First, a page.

If you’re going to start a professional football career more than 2,000 miles from home, it might as well be somewhere with perfect weather pretty much every day.
Perhaps also for a manager who led the Manchester United women’s team and who, as a player, had been a pillar of England for 17 years. With a team president who coached American women to back-to-back World Cup titles.
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Oh, and wouldn’t it be nice to have Alex Morgan as a teammate?
Yes, Amirah Ali of Voorhees is pretty well placed for her first season with the San Diego Wave of the NWSL. Now the 23-year-old is ready for her first professional game in her native New Jersey: San Diego at Gotham FC on Sunday at Red Bull Arena in Harrison.
The 4 p.m. kickoff is the first NWSL game of the regular season on the CBS broadcast network, part of a day of women’s sports coverage that includes a Connecticut Sun-Washington Mystics WNBA game. And speaking of good places, the Waves hold the No. 1 spot in the NWSL rankings.
The aforementioned manager, Casey Stoney, and President Jill Ellis form one of the most formidable leadership tandems the NWSL has ever seen. But they’re not intimidating, Ali said — in fact, they’re quite the opposite.
“They are very good coaches, but they are also very good people, and they really look after each of us for anything that is not football related,” Ali said. “On and off the pitch, they are there for us. I think it also shows a testament to their characters: they’re not just all footballers, they’re also there to help us grow as individuals.
One could also easily be intimidated working with Morgan, the biggest star in American football. But beyond the pitch, Morgan is warm and engaging, and Ali could see that.
“She is truly a role model both on and off the pitch,” Ali said. “But she’s also able to have a good time and laugh with us, and just be herself. … On cameras you always see the tough, very focused version of her, but she can be a good time and fun to be around.
Ali was on the radar of football scouts long before he hit the pros. She was the 2015 and 2016 South Jersey Women’s Soccer Player of the Year by The Inquirer at Eastern High, and in 2017 the United Soccer Coaches National Women’s Player of the Year. She also played for a youth club, the Winslow Tigers, which was coached by the father of another South Jersey NWSL pro, Tziarra King of Sicklerville.
“I really attribute a lot of my foot skills, the movement, the awareness, the football IQ that I have off the ball to him alone teaching us and teaching us,” Ali said of Ritch. King. She and Tziarra, now of Seattle-based OL Reign, were friends as kids and remain close.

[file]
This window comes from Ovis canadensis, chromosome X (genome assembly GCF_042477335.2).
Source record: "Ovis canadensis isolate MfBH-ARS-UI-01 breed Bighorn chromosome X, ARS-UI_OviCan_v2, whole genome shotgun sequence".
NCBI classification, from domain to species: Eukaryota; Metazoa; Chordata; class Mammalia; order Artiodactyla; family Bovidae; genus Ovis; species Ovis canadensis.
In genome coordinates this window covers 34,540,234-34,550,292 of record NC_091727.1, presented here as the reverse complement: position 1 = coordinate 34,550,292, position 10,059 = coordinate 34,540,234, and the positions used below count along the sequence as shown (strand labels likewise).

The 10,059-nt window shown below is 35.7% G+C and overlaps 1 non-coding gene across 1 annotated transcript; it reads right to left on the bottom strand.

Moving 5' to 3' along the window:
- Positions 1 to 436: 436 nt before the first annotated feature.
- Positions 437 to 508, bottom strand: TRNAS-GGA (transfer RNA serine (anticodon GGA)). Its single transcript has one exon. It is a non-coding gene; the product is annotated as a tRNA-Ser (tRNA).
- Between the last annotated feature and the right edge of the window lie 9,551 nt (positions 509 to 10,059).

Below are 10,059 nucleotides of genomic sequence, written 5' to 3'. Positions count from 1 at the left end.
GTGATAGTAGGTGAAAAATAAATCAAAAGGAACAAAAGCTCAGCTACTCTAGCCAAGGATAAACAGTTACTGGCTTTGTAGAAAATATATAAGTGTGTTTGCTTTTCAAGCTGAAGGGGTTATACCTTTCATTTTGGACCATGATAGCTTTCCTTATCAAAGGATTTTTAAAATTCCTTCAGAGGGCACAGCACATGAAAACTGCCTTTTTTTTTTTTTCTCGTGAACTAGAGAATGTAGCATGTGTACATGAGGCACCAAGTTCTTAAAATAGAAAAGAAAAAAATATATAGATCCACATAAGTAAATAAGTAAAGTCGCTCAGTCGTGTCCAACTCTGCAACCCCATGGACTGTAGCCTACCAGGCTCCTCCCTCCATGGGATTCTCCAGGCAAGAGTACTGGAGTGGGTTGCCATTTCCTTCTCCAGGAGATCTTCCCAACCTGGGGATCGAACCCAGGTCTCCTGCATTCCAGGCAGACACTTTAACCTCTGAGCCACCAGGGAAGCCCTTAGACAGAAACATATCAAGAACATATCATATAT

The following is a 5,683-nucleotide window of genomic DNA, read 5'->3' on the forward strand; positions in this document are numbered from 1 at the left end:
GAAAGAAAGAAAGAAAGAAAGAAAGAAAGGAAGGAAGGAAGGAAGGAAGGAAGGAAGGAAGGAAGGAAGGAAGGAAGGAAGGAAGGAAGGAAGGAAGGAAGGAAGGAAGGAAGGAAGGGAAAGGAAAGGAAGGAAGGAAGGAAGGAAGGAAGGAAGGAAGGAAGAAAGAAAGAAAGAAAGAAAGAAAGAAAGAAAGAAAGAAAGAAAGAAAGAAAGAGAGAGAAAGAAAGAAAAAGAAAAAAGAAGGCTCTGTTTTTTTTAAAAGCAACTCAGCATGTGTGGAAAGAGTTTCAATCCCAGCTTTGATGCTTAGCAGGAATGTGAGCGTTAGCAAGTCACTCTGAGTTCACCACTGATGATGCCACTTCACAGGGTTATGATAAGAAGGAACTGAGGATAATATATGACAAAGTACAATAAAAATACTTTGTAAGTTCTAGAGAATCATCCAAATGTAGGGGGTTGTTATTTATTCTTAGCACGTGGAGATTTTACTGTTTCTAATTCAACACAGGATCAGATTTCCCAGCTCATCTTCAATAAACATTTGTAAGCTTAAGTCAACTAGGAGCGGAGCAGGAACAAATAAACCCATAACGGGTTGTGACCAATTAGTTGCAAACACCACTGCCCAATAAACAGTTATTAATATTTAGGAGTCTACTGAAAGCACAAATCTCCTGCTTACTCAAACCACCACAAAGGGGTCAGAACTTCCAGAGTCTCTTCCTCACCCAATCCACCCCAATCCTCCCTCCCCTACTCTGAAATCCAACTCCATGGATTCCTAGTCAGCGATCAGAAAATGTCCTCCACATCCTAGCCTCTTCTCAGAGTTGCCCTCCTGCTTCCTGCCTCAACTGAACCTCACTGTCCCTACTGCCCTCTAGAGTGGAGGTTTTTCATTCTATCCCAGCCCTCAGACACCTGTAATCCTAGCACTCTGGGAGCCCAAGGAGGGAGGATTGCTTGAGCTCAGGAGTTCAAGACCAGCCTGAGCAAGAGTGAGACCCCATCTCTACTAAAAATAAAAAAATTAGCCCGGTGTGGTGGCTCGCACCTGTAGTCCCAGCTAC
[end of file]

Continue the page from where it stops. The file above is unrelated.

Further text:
Ali went to college at Rutgers and was drafted No. 22 overall by the Portland Thorns in 2021. She then took the extra year the NCAA offered amid the pandemic, earned a fourth honor all-American and led the Scarlet Knights to their second Final Four in team history.
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But meanwhile, the Thorns traded Ali’s rights to San Diego. She called the moment “bittersweet,” but says she has no regrets about it or staying at Rutgers.
“No hard feelings towards anything,” she said. “I’m just looking to keep growing, no matter where I was.
Ali has played 14 games for the Wave this year, but has only spent 372 minutes in the field. A minor knee injury suffered just over a month ago hasn’t helped but Ali also knows his place on the depth chart. In addition to Morganthe wave has a veteran of the english national team Jodie Taylor and the faithful Swede Sofia Jakobsson.
Still, Ali left a mark in the playing time she got. She scored her first professional goal on April 2 in a win over Angel City FC and learned a lot from the veterans.
“It’s honestly a dream,” Ali said. “I mean, you grow up hearing ‘Alex Morgan’, you’re like, ‘Oh my God, I want to be like her one day and I want to play like her,’ and you feel like that’s never gonna happen. But to be able to walk on that pitch and play it with her, that’s a lot for a player in every way.
Ali said that Morgan is “always behind us, always helping us, always giving us advice”, and Taylor “talks to me all the time, kind of puts me under her wing.”
They are, says Ali, “normal human beings[s] like everyone else, and getting to know them is pretty amazing – and playing with them is amazing too.
And now Ali is South Jersey’s latest professional soccer player to turn heads, just months after the most famous left the pitch.
“Carli Lloyd is one of those names that you look at and you’re like, ‘She’s someone who put everything she could into making it happen,'” Ali said. “Now that she’s retired, I think it’s just time for us to step in and show the same courage and mentality that she had. We’re working towards that, and I think we’ll be certainly able to represent South Jersey as she has.